Partial Shutdown Fully Here

The dread shutdown is here. Partially, that is. Funding to roughly 25 percent of federal agencies ceased on midnight Friday.

It won’t be life-threatening, but it will be anxiety-producing. Essential government services — such as Defense, Homeland Security, Social Security and Medicare checks, and FDA oversight — will continue uninterrupted, as they are fully funded until September 2019.

Everyone is asking how it will affect them, but the people who are asking the question the most are those people who work in the federal government. And for them the question does not have a simple answer.

Through no fault of their own, they have been plunged into uncertainty for their paychecks. Some 420,000 employees will be laid off without pay — furloughed — for at least the duration of the shutdown. Another 380,000 are expected to work, but without pay.

The question of time off was the “biggest tension-producing thing,” said John Koskinen, a former OMB deputy director for management who weathered a 21-day shutdown in 1995-1996.

“Whether they are to be furloughed or asked to continue to report to duty, these employees would go unpaid during a lapse in appropriations and would require congressional action to ensure they are paid once agencies are back to operating normally,” Tony Reardon, president of the National Treasury Employees Union, wrote Tuesday in a letter to congressional leaders.

Given the tendency of Washington lawmakers to perform somewhat unreliably in a crisis, federal workers are understandably tense about such matters, and are seeking clarification from the powers-that-be.

Office of Management and Budget guidelines also call for canceling paid vacation time that was previously scheduled for this time of year. While employees will probably receive salary payment for the shutdown period, as they have after past shutdowns, there is no guarantee that it will include their paid vacation time, and consequently many federal workers may get smaller paychecks in the end.

The people at the top, those responsible for the shutdown, are not burdened by such worries. Senators and Congresspeople went home for vacation, and there doesn’t seem to be any question about losing pay, even temporarily. Their decision to leave town while others are stuck working without pay does not exactly inspire confidence. Perhaps they should at least come back before they are scheduled to return, for a last session on December 27.

Even though the shutdown would not affect the president’s pay either, especially since he donates his entire salary to charity, and he would be entitled to take his seasonal vacation, President Donald Trump decided to stay with the ship. It may not be sinking, but he obviously feels that the responsible thing to do is to stay on board until it is righted again.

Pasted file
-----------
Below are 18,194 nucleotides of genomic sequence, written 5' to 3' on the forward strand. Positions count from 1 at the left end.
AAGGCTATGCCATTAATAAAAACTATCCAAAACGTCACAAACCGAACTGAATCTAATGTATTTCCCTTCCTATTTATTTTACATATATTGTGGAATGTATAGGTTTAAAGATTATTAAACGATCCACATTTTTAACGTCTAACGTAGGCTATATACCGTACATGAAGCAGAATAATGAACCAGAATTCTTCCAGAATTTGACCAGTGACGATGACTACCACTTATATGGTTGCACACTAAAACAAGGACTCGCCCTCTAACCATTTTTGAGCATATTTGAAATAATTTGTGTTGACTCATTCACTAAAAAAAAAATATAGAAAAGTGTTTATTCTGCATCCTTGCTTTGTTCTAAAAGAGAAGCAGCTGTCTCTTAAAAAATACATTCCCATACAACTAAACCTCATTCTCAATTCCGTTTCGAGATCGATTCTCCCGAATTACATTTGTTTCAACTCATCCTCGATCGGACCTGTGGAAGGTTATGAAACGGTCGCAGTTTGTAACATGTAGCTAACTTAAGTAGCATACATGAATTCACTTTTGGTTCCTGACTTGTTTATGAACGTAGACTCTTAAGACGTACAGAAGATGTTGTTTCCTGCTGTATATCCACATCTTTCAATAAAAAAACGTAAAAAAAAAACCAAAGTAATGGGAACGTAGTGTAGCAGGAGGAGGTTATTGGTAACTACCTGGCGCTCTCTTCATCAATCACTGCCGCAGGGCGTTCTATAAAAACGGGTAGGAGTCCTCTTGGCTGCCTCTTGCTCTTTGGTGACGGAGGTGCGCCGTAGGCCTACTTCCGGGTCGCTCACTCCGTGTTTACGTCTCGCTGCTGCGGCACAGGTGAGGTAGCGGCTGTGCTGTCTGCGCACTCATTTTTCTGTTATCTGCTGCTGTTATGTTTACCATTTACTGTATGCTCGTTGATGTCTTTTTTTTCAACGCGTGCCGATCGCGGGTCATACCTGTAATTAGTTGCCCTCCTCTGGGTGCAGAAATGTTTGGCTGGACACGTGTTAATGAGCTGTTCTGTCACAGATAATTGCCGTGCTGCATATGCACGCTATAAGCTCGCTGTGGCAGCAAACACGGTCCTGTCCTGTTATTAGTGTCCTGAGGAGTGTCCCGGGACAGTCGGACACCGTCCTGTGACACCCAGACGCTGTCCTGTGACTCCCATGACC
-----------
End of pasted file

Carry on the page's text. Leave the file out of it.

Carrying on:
The president tweeted the news himself over the weekend: “I will not be going to Florida because of the Shutdown — Staying in the White House! MAGA.”

Whether he will enjoy any of the 16 days he had planned to spend with his family at his Mar-a-Lago resort remains to be seen. Preparations for his Florida stay have been made in the meantime. The security perimeter is up, with traffic cones, barricades and police cruisers at their stations.

The president could, at least theoretically, be affected in another way, however. It so happens that the Secret Service is one of the agencies whose funding has expired.

But in these times of anger and violence, it would be unthinkable for a president to go unguarded. Indeed, a senior administration official said that thousands of Secret Service employees will continue to work during the shutdown, albeit without pay.

How long will this go on?

That will depend on how soon the people at the top can settle their dispute over funding for a wall on the U.S.-Mexico border.

Negotiations are reportedly ongoing, but the administration and the Democrats seem no closer to a compromise than they were before the shutdown took effect.

“It’s very possible that this shutdown will go beyond the 28th and into the new Congress,” Trump’s acting chief of staff Mick Mulvaney told ABC.

The president himself said that the shutdown could last a “very long time.”

If it does drag on past January 3, prospects for a solution might then be even bleaker, as the new Democratic majority arrives in the House of Representatives, and they are expected to be more antagonistic to Trump and less compromising than their predecessors.

On the other hand, federal paychecks will be delayed that much longer — an intolerable situation. Presumably not all of those who are supposed to report to work day after day without getting paid will actually show up. Pressure will mount on the president and Congress, whatever their ideological leanings, to be pragmatic and get the thing over with.

Democratic and Republican aides were quoted as saying that shutdown won’t run past January 3. Because then, when Democrats take over the House and, most likely, re-elect Nancy Pelosi as speaker, she could wield her new majority status to pass a measure to fund the government for a year without additional allocations for a wall.

Of course, there’s no guarantee of that either.